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Asphalt Paving of Treated Timber Bridge Decks

Deck Panel Shrinkage

The dimensions of timber fluctuate almost exclusively because of changes in moisture content. Thermal expansion of wood is minimal. Most moisture-induced dimensional change occurs perpendicular to the grain. Dimensional change perpendicular to the grain is about nine times more than the dimensional change parallel to the grain (Forest Products Laboratory).

Glued-laminated timber is fabricated at a maximum moisture content of 16 percent (American Institute of Timber Construction 1994). Studies have shown that moisture contents in glued-laminated timber decks average between 15 and 23 percent (Gutkowski and McCutcheon 1987). In most environments, moisture levels in glued-laminated timber decks treated with oilborne preservatives remain relatively constant. However, if deck panels are improperly stored, the wood's moisture content could increase, resulting in significant shrinkage after installation.

Glued-laminated deck panels for bridges are normally treated with oilborne preservatives that minimize moisture penetration, moisture loss, and the associated volume changes. Waterborne treatments, or in some locations, light oil solvent treatments, do not provide the same level of protection against moisture change. Another potential problem of the waterborne treatment is that the moisture content of the wood increases significantly. If the treated wood is not redried before installation, drying can cause significant deck shrinkage and asphalt pavement cracking at the panel joints. Horizontal movement of an 1/8-inch-per-panel joint causes asphalt pavement to crack. The loss of 1-percent moisture content in a 48-inch-wide glued-laminated deck panel can cause 1/8 inch of shrinkage.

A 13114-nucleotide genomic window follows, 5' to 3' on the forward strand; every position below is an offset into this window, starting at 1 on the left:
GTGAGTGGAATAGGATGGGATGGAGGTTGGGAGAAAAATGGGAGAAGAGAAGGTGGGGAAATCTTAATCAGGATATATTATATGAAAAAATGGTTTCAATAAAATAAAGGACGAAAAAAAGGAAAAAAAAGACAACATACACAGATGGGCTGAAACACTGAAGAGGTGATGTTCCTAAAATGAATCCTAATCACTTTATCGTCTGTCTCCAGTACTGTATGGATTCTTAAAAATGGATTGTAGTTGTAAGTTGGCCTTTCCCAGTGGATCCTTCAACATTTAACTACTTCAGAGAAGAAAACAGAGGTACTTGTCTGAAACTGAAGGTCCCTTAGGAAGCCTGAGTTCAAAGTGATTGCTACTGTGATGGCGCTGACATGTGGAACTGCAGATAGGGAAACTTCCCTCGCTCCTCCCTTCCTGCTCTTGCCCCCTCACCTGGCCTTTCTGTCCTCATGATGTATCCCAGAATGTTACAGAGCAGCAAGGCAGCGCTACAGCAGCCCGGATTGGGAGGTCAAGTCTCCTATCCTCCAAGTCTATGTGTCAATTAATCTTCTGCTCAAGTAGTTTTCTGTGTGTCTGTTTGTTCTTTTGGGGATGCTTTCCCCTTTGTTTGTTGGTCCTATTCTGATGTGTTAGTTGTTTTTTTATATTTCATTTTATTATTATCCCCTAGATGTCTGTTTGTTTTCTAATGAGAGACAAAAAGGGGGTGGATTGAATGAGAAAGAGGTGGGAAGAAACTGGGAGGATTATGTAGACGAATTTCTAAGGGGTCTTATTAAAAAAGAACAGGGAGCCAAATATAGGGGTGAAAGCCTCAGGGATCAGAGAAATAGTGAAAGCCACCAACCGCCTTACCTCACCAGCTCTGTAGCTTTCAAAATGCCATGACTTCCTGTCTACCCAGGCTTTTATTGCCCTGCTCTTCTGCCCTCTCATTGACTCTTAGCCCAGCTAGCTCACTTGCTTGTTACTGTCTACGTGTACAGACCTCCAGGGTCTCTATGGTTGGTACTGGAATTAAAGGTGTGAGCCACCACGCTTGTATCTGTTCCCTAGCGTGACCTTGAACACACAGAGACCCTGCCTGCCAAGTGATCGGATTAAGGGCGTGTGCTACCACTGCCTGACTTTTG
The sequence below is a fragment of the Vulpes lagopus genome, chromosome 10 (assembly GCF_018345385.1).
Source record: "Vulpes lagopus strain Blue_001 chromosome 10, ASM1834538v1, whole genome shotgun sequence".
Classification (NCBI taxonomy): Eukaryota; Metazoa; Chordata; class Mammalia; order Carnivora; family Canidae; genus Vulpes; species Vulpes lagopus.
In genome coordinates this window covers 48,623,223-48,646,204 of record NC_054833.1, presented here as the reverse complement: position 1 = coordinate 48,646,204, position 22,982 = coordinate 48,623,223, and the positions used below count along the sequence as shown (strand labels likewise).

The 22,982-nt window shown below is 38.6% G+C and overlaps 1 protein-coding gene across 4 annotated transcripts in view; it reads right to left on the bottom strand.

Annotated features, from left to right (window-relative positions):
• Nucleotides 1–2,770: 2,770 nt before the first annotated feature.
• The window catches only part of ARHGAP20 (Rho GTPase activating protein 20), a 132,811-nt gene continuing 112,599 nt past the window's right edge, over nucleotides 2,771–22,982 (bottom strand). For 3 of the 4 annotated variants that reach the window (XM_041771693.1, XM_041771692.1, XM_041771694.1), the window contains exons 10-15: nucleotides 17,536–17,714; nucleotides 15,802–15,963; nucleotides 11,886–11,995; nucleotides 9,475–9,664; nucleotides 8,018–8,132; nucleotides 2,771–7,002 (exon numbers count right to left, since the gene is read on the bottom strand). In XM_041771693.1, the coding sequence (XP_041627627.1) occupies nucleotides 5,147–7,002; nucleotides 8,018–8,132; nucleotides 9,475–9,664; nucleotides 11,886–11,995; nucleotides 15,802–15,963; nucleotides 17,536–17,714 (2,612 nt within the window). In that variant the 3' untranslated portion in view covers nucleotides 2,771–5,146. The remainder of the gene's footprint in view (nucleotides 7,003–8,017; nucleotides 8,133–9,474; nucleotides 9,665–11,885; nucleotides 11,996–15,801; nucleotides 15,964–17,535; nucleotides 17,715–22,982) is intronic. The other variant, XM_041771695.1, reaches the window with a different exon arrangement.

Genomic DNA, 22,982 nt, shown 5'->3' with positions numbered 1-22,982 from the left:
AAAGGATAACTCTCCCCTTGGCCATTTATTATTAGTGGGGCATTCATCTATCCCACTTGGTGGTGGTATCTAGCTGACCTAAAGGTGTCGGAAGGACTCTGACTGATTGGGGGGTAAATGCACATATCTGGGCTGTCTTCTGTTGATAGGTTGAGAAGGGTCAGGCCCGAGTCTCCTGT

Example 6—The Standish Avenue Bridge in Petoskey, MI, was constructed in the fall of 1999. The 80-foot-long, two-lane bridge was constructed with transversely placed, glued-laminated timber panels treated with chromated copper arsenate, a waterborne treatment. The panels were attached to glued-laminated timber beams spaced every 52 inches with aluminum clips. The deck panels were not mechanically interconnected.

The deck panels fit tightly against each adjoining deck panel when installed. The asphalt pavement was laid down immediately after the deck panels. The pavement showed reflective cracking (figure 11) within days after the bridge was opened to traffic. The cracks continued to grow during the first year of operation. When the bridge was inspected during the summer of 2000, gaps up to 1/4 inch (figure 12) were observed between deck panels. The early cracking of the asphalt paving on this bridge may have been caused by differential deflection of the deck panels. Shrinkage of the deck panels enlarged the cracks and contributed to the failure of the pavement.

photo of cracked pavement over bridge
Figure 11—The pavement cracked about
1 year after construction of the
Standish Avenue Bridge in Petoskey, MI.

photo of shrinkage in deck panels on bridge
Figure 12—Shrinkage of deck panels
contributed to pavement cracking
on the Standish Avenue Bridge.

Expansion of glued-laminated deck panels because of increased moisture content is unlikely to cause pavement damage, because the deck-to-beam connections restrict expansion. In extreme situations, glued-laminated deck panels have expanded on timber bridges in Alaska, buckling and damaging backwalls.

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